Application Design for Wearable Computing

Application Design for Wearable Computing
Team members:
Yih-Kuang Lu
Hieu Nguyen
Wearable Computers – Where’s all started!
• Multimodal interaction, software/application, electronics,
design methodology in user-centered design, and rapid
prototyping – Wearable computers.
• Designers should consider when designing wearable
computing devices – Lesson learned & Useful guidelines.
• Computer’s closeness to the body and its use while
performing other tasks – UCAMP framework.
• Areas of user interface, modalities of interaction, and
wearable cognitive augmentation – Challenges and trends.
Wearable computers
• Seek to merge the user’s information space with his or her
workspace – make information available at any place, any time.
• Application domains range:
Inspection procedures
Maintenance and manufacturing (vehicle & aircraft)
Navigation to on-the-move collaboration and position sensing
Real-time speech recognition and language translation
And more …
Wearable computers (cont.)
• Advantages:
– Body-worn computers that provide hands-free operation offering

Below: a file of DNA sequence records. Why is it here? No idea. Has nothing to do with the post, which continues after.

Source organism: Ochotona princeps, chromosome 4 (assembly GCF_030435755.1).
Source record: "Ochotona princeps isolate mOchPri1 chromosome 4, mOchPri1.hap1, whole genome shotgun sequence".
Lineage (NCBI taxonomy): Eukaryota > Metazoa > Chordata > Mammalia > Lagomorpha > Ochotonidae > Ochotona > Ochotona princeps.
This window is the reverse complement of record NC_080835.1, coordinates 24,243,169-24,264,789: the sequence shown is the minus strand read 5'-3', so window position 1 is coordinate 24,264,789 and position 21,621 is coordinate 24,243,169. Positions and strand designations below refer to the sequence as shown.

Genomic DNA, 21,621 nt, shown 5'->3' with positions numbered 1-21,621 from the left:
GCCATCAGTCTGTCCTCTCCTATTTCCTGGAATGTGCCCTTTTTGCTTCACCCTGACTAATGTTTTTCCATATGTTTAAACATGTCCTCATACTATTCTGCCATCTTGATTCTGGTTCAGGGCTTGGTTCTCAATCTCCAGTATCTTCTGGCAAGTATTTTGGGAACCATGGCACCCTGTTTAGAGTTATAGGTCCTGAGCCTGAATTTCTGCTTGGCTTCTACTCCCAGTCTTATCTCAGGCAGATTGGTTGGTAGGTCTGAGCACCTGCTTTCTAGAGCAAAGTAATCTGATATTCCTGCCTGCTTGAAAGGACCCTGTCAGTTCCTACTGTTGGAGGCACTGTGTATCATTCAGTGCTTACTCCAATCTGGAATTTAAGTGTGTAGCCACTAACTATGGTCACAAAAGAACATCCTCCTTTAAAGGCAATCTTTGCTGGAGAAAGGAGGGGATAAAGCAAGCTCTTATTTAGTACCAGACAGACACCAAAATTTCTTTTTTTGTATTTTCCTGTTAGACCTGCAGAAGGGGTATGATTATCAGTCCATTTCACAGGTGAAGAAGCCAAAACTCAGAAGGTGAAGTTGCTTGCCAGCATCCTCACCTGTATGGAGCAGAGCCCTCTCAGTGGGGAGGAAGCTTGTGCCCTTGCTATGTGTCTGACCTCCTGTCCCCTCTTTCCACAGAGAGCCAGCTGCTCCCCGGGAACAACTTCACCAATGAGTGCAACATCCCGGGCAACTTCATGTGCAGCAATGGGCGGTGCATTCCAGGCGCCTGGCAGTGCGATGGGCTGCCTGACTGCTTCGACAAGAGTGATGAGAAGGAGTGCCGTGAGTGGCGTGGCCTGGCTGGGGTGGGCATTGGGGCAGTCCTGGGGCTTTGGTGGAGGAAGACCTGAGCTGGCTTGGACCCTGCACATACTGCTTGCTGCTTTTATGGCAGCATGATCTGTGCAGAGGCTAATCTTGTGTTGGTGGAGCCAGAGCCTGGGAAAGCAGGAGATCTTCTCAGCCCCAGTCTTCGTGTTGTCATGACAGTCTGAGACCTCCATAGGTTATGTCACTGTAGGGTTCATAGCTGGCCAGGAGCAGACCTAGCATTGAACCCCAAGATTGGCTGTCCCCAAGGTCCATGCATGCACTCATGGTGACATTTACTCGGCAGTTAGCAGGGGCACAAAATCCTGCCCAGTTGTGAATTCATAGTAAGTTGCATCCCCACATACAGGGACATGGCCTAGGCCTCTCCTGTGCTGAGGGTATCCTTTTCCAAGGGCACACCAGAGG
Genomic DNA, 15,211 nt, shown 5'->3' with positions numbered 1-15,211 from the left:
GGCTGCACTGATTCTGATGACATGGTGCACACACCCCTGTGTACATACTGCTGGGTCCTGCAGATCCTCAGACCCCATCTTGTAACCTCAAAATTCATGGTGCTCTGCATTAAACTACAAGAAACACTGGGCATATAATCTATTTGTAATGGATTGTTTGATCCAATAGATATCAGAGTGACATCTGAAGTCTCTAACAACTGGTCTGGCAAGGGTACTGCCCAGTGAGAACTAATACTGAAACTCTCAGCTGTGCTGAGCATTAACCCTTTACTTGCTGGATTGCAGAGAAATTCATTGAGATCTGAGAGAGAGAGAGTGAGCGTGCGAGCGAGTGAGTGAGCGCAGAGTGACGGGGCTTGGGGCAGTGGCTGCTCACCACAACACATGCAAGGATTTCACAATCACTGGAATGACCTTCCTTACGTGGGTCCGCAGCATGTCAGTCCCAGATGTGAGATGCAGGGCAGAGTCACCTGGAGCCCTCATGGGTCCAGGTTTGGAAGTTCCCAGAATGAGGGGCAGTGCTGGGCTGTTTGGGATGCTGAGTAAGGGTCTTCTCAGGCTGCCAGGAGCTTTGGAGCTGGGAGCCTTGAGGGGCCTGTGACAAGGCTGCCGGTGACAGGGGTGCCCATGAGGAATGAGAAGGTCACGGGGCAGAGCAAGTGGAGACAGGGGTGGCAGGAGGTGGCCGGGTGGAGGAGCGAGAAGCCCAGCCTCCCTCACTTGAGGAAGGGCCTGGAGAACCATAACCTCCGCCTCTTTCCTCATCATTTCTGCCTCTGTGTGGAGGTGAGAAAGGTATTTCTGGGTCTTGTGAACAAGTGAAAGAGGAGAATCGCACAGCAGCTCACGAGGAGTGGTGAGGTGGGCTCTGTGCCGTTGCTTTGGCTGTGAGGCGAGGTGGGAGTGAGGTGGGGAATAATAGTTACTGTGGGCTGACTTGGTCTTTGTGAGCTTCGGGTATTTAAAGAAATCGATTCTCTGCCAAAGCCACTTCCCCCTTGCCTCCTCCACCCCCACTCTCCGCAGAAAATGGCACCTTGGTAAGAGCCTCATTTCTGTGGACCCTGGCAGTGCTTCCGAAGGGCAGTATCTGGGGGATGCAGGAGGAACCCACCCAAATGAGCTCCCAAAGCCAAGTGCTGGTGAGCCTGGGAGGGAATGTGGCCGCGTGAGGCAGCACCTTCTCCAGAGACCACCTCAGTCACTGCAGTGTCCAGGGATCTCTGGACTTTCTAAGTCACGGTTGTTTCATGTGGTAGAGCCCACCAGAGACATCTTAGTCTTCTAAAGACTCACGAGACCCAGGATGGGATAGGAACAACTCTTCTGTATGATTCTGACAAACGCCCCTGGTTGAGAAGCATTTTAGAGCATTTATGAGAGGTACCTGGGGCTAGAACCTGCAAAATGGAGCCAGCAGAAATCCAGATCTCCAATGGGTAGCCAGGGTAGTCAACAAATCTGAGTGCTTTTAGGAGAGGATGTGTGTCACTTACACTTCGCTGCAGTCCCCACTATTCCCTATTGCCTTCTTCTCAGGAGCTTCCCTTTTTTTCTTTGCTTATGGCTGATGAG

compelling advantages in many applications
– Deal in information rather than programs
– Tools in the user’s environment
– Portable access to information
– Eliminating cost of transferring information
– Specialized and modular and easily be reconfigured to meet specific
needs of applications
Wearable computers (cont.)
• Wearable system designers’ challenges:
Identifying effective interaction modalities
Accurately modeling user tasks
New paradigm in computing
No consensus on the mechanical/software HMI
Remodel the current computer interface – shift user’s focus
to the environments instead of the computing devices
Handle real-world interactions distractions like walking,
driving, etc…
Wearable computers (cont.)
• Every wearable computer system must be viewed from three
different axes.
The Human – interaction between the human body and the wearable
The Computer – size, power consumption, and UI software
The Application – design challenges and problem-solving capabilities
Wearable computers (cont.)
• Key research groups:
– Carnegie Mellon, Columbia University, Georgia Tech, MIT, Bremen
University, Darmstadt University, ETH Zurich, Lancaster University,
University of South Australia, and NARA in Japan
• [email protected]
– Large wearable computing consortium of companies and universities
in Europe (36 partners), focusing on four application areas: mobile
maintenance, emergency rescue, health care, and production.
• Commercial companies/products (with limited success)
– Xybernaut, CDI, and VIA Inc.
– Seiko’s Rupiter wristwatch computer
– Panasonic’s wearable brick computer coupled with handheld or armworn touch screen
– Sony and OQO wearable PCs
• Initiated by Carnegie
Mellon University
• Designed to streamlining
Limited Technical
Inspections (LTI) of
amphibious tractors for the
US Marines at Camp
Pendleton, CA.
• LTI – 600-item, 50 pages
checklist, takes 4 to 6 hours
to complete.